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Dental Health, Oral Disorders & Therapy

Review Article Volume 12 Issue 3

Ankylosis of the Temporomandibular Joint (TMJ) Update and its treatment

Francisca Durán, Francisca Hormazábal

DDS. Pontifical Catholic University of Chile Orthodontist, Instructor in the Department of Children and Dentomaxillary Orthopedics, School of Dentistry, University of Chile

Correspondence: Francisca Durán. DDS Pontifical Catholic University of Chile. Chile

Received: June 09, 2021 | Published: June 30, 2021

Citation: Durán F, Hormazábal F. Ankylosis of the Temporomandibular Joint (TMJ) Update and its treatment. J Dent Health Oral Disord Ther. 2021;12(3):52-57. DOI: 10.15406/jdhodt.2021.12.00549

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In dentistry, temporomandibular joint (TMJ) ankylosis is a rare pathology where no consensus of global population data has been found and therefore has presented a challenge for professionals, since there are no treatment sequence protocols standardized. The objective is to carry out a literature review and update of the diagnosis of ankylosis, considering its clinical characteristics, classification, etiology, and epidemiology. Giving special emphasis to the types of treatments used and concluding that GAP interpositional arthroplasty and TMJ reconstruction arthroplasty would be the best options to improve maximum oral opening in a patient with ankylosis, thus allowing him to recover function and aesthetics.

Keywords: temporomandibular disorders, ankylosis, interpositional GAP arthroplasty, reconstruction arthroplasty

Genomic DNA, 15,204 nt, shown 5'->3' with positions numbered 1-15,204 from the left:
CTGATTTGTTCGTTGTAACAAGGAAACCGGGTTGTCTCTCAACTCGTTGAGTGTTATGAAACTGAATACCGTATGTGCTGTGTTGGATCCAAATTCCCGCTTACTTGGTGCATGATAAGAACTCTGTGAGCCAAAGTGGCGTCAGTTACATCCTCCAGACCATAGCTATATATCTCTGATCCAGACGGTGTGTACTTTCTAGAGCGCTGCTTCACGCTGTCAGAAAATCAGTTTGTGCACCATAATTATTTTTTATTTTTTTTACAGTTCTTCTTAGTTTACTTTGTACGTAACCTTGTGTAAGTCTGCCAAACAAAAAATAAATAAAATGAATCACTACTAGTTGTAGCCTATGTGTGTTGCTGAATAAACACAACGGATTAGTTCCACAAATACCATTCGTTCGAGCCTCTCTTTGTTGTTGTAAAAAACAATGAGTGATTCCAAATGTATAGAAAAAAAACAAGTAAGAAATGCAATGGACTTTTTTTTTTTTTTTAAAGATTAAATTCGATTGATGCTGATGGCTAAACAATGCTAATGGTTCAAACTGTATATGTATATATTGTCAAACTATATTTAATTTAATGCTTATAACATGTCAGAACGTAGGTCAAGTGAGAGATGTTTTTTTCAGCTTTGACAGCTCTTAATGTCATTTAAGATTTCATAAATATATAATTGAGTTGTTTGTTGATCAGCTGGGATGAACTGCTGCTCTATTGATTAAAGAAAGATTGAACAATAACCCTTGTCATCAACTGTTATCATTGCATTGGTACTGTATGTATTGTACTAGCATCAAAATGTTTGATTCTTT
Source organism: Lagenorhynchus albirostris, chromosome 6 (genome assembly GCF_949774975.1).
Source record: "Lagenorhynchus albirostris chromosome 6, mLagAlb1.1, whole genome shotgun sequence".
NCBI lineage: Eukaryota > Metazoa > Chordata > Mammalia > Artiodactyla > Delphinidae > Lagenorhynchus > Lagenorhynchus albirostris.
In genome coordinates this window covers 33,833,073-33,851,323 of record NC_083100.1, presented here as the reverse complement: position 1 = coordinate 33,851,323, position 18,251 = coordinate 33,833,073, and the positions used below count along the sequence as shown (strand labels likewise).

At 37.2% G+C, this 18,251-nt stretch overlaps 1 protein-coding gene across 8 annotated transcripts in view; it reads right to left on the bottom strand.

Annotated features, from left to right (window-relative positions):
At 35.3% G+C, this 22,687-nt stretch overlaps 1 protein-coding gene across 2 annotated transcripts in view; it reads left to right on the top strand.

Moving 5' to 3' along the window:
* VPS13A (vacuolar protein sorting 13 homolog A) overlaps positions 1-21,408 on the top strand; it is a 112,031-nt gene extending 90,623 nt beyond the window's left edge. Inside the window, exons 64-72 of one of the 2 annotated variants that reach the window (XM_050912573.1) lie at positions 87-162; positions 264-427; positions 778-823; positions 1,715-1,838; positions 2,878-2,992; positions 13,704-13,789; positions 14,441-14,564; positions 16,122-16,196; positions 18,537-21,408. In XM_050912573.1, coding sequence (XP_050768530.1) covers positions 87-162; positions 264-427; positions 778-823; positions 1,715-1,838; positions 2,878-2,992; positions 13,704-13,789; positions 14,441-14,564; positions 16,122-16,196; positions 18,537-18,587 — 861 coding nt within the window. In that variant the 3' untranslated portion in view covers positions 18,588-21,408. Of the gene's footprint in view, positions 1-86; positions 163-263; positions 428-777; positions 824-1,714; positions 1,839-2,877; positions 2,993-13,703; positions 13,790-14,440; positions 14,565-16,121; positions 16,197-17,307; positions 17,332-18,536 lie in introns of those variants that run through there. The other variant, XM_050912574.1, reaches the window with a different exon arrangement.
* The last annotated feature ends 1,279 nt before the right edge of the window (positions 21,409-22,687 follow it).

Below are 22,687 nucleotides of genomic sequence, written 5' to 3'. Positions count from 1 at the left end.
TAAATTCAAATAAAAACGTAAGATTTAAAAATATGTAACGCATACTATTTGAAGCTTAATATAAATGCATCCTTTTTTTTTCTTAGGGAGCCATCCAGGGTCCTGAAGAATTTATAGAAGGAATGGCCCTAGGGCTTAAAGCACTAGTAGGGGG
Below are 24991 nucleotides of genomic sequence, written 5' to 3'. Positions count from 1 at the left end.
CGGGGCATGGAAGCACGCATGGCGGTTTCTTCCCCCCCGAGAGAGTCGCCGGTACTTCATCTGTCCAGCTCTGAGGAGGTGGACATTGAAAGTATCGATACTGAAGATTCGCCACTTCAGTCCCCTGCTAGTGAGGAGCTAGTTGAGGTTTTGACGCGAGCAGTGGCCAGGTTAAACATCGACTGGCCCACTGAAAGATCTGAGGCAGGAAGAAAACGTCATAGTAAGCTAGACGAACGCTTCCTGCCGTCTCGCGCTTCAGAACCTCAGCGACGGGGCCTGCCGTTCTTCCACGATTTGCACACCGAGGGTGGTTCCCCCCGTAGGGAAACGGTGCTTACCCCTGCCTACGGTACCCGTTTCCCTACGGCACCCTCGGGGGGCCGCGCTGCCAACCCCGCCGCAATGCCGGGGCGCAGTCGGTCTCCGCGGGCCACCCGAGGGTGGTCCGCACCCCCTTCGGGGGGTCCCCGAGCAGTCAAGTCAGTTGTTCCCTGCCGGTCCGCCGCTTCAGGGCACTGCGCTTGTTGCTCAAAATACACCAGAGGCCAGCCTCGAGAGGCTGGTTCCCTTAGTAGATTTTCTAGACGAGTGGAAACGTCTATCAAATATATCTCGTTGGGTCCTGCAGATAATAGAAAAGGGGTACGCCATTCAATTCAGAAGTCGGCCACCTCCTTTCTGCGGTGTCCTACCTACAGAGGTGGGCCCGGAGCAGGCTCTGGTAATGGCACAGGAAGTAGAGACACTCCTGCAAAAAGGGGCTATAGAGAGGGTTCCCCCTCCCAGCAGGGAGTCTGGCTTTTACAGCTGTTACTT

Although ankylosis of the temporomandibular joint (TMJ) is an uncommon pathology, so much so that in the current literature there is no consensus of world population data,1 It is important since it is part of what the orthodontist and dentist do, and presents a difficulty for most because there are no standardized treatment sequence protocols.2

It is essential to know the etiology, pathophysiology, and mandibular biomechanics to perform an adequate treatment. This should be done early in the patient's life to prevent alterations in mandibular and maxillary growth and development.

The mandibular condyle is considered an important agent in mandibular development due to its secondary cartilage. As a consequence of the restriction of mandibular movement in this type of patients, craniofacial growth and development may be altered in the vertical, sagittal, and transverse direction of the mandible on the affected side. Atrophying and generating facial asymmetry.3 In addition to deformities of the mandible and maxilla, malocclusions can occur as a consequence.4


Within the classification used for the diagnosis of temporomandibular disorders, we have ankylosis that is classified within chronic mandibular hypomobility. This is a long-lasting, painless limitation of the jaw where pain only occurs when force is used to attempt an opening beyond the existing limitation. Hypomobility disorder can be classified according to its etiology as: ankylosis, muscle contracture and impedance of the coronoid process.5 In this review we will focus exclusively on ankylosis. Which is defined as abnormal immobility of the jaw. It is a disorder that leads to a restriction of the mouth opening with partial reduction of jaw movements or a complete immobility of the jaw.1 This is due to bony or fibrous adhesions between the condyle and the glenoid fossa, disc and/or eminence. It affects the quality of life of the patient by interfering with chewing, speaking and the maintenance of oral and aesthetic hygiene.6